For the past year, retired Navy Sr. Chief Petty Officer Keith Sherman has been on a mission collecting stories of the fallen from the people who knew them best: their families.
Sherman, who served in the Navy for 26 years, has trekked across the U.S. with a tent attached to the roof of his car to meet and interview Gold Star families, relatives of service members who died in an active duty status.
After months of a nomadic lifestyle traveling from state to state since September 2018, Sherman is in the final stages of interviewing families before these stories are adopted into the National Archives at the Library of Congress for his project called Gold Star Dirt. Sherman, a dirt bike aficionado, named the project after his intended mode of transportation. However, he opted to drive a car, but travels with his dirt bike in tow and rides when he can during his journey.
“The fallen — they are more than just a name,” Sherman told the Military Times.
“There’s a story behind that name,” Sherman said. “There was love, there was hope, there were dreams, there were families. There were mothers and fathers, brothers and sisters, husbands and wives and children, and those loved ones are still left today dealing with the tragedy that they may have occurred years ago. And every day for them is Memorial Day.”
After losing multiple friends in combat and suicide due to Post Traumatic Stress Disorder, Sherman said he was left with feelings of guilt and was diagnosed with PTSD while still active duty.
As he was undergoing treatment for PTSD in 2018, Sherman started developing plans to visit the hometowns of those he knew who had died and meet with their families.
He also connected on LinkedIn with Kristine Flores, a producer for NBC Bay Area in San Jose, California. A Gold Star sibling herself, Flores was intrigued by the project and she now assists Sherman remotely as a producer for Gold Star Dirt.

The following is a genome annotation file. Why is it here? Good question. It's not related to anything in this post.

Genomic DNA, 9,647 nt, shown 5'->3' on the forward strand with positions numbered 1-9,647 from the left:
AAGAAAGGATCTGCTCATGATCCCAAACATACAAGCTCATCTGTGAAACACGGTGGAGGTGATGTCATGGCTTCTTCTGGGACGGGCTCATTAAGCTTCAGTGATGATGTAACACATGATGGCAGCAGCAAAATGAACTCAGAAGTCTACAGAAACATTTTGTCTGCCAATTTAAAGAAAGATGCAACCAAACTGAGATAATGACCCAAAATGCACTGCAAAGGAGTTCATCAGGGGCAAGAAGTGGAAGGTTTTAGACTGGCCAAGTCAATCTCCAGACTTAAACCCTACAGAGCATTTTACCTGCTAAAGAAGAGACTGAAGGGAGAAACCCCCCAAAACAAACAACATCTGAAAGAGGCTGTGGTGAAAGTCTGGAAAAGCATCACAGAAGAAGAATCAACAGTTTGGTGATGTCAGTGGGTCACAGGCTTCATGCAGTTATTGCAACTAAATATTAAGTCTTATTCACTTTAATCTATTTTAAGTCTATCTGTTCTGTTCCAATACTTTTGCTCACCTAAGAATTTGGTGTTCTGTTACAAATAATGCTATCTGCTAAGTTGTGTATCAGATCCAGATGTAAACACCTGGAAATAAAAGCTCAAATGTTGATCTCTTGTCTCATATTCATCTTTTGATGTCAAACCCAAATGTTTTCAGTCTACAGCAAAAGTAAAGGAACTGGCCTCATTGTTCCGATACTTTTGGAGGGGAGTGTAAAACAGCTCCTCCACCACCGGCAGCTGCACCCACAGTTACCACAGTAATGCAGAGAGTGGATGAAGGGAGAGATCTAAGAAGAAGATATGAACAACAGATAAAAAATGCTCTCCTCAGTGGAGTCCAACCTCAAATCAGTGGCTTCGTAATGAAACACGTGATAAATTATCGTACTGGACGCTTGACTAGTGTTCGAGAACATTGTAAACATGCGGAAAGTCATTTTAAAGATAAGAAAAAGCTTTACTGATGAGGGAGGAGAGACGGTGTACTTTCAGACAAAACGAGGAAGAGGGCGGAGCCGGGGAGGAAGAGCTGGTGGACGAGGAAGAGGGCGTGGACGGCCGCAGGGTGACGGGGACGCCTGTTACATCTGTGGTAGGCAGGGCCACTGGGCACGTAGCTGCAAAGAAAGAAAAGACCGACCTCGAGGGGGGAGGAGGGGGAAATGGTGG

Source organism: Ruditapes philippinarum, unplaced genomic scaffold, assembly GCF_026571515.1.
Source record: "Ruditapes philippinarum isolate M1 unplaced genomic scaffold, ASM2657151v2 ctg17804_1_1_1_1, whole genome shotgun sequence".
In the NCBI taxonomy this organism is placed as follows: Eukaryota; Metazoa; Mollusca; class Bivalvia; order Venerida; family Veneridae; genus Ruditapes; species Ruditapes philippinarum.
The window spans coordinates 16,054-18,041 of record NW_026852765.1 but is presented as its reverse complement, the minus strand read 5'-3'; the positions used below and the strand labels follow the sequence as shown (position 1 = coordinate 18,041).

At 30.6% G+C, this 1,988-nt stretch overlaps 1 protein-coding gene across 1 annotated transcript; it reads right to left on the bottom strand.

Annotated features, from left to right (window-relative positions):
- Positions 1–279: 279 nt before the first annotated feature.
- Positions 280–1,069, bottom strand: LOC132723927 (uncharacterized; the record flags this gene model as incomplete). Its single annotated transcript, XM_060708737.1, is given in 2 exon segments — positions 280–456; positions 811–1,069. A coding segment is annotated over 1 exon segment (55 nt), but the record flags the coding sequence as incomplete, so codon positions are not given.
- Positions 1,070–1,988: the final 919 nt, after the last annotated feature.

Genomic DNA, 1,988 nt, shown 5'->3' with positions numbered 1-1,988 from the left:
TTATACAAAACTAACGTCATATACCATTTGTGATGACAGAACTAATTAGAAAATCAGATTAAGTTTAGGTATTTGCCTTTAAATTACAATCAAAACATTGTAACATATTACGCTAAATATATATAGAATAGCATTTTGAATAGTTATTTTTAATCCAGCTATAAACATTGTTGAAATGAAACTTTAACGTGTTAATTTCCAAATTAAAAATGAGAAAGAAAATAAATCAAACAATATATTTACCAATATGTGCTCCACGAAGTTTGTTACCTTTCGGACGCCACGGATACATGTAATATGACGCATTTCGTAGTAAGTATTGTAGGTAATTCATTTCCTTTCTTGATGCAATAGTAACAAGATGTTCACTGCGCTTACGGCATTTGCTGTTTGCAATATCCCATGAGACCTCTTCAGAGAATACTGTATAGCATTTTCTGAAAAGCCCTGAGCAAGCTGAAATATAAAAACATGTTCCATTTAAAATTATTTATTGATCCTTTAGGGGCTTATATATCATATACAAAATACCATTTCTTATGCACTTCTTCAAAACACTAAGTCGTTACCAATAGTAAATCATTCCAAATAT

“Something that I come across as being a Gold Star family member for the last 14 years...is that not a lot of people know what a Gold Star family is,” Flores told the Military Times.
“Gold Star families just want their loved ones to be remembered,” she added. “And so, by collecting their stories, we’re honoring the sacrifice and the legacy.”
Flores said she and Sherman started brainstorming ideas for the project starting in February 2018.
“The more we started talking and brainstorming, we decided that, why stop there?” Flores said. “Why not open it up, and if we’re going to do the project, do it big. It just evolved into ‘why don’t we go to every 50 states?’”
By August 2018, Gold Star Dirt was recognized as a nonprofit organization and Sherman conducted his first interview in Colorado in September 2018. Sherman was on terminal leave at that point, just ahead of his retirement from the Navy in October 2018.
The Library of Congress confirmed to the Military Times that Gold Star Dirt was collecting stories as part of the Gold Star Family Voices Act that was passed in 2016. The Library of Congress said Sherman submitted 20 Gold Star oral histories in June, and is expected to submit another 30 to represent all 50 states before the project wraps up in November.